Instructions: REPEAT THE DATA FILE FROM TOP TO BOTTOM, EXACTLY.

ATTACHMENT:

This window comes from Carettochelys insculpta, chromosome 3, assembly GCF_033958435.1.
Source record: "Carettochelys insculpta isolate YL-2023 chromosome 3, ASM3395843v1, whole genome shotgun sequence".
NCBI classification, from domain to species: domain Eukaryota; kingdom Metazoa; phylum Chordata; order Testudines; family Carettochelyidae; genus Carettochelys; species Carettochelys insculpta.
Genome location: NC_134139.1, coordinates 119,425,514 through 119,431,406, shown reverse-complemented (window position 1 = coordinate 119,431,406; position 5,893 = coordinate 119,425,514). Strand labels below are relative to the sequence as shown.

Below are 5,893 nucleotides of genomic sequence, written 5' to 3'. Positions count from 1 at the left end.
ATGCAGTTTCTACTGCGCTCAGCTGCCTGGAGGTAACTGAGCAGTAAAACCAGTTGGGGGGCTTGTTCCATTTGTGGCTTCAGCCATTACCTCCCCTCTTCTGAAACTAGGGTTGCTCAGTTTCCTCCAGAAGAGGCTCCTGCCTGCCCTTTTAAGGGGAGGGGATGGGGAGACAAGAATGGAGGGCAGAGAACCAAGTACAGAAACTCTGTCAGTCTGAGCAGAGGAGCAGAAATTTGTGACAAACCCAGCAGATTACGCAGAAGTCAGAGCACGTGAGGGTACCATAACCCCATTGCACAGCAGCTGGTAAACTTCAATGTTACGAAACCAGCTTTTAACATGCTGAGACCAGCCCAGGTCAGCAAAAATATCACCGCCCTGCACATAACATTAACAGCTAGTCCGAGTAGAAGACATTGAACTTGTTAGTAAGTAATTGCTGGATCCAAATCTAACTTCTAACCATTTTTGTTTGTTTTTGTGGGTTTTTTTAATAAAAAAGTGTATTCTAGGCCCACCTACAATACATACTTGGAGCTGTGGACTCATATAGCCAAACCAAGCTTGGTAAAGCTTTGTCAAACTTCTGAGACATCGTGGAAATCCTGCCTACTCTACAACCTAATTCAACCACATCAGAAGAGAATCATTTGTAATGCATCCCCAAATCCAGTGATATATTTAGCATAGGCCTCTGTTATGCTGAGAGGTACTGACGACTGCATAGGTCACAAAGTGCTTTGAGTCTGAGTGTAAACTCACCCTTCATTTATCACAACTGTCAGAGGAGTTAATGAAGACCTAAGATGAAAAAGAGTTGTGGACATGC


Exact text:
This window comes from Carettochelys insculpta, chromosome 3, assembly GCF_033958435.1.
Source record: "Carettochelys insculpta isolate YL-2023 chromosome 3, ASM3395843v1, whole genome shotgun sequence".
NCBI classification, from domain to species: domain Eukaryota; kingdom Metazoa; phylum Chordata; order Testudines; family Carettochelyidae; genus Carettochelys; species Carettochelys insculpta.
Genome location: NC_134139.1, coordinates 119,425,514 through 119,431,406, shown reverse-complemented (window position 1 = coordinate 119,431,406; position 5,893 = coordinate 119,425,514). Strand labels below are relative to the sequence as shown.

Below are 5,893 nucleotides of genomic sequence, written 5' to 3'. Positions count from 1 at the left end.
ATGCAGTTTCTACTGCGCTCAGCTGCCTGGAGGTAACTGAGCAGTAAAACCAGTTGGGGGGCTTGTTCCATTTGTGGCTTCAGCCATTACCTCCCCTCTTCTGAAACTAGGGTTGCTCAGTTTCCTCCAGAAGAGGCTCCTGCCTGCCCTTTTAAGGGGAGGGGATGGGGAGACAAGAATGGAGGGCAGAGAACCAAGTACAGAAACTCTGTCAGTCTGAGCAGAGGAGCAGAAATTTGTGACAAACCCAGCAGATTACGCAGAAGTCAGAGCACGTGAGGGTACCATAACCCCATTGCACAGCAGCTGGTAAACTTCAATGTTACGAAACCAGCTTTTAACATGCTGAGACCAGCCCAGGTCAGCAAAAATATCACCGCCCTGCACATAACATTAACAGCTAGTCCGAGTAGAAGACATTGAACTTGTTAGTAAGTAATTGCTGGATCCAAATCTAACTTCTAACCATTTTTGTTTGTTTTTGTGGGTTTTTTTAATAAAAAAGTGTATTCTAGGCCCACCTACAATACATACTTGGAGCTGTGGACTCATATAGCCAAACCAAGCTTGGTAAAGCTTTGTCAAACTTCTGAGACATCGTGGAAATCCTGCCTACTCTACAACCTAATTCAACCACATCAGAAGAGAATCATTTGTAATGCATCCCCAAATCCAGTGATATATTTAGCATAGGCCTCTGTTATGCTGAGAGGTACTGACGACTGCATAGGTCACAAAGTGCTTTGAGTCTGAGTGTAAACTCACCCTTCATTTATCACAACTGTCAGAGGAGTTAATGAAGACCTAAGATGAAAAAGAGTTGTGGACATGC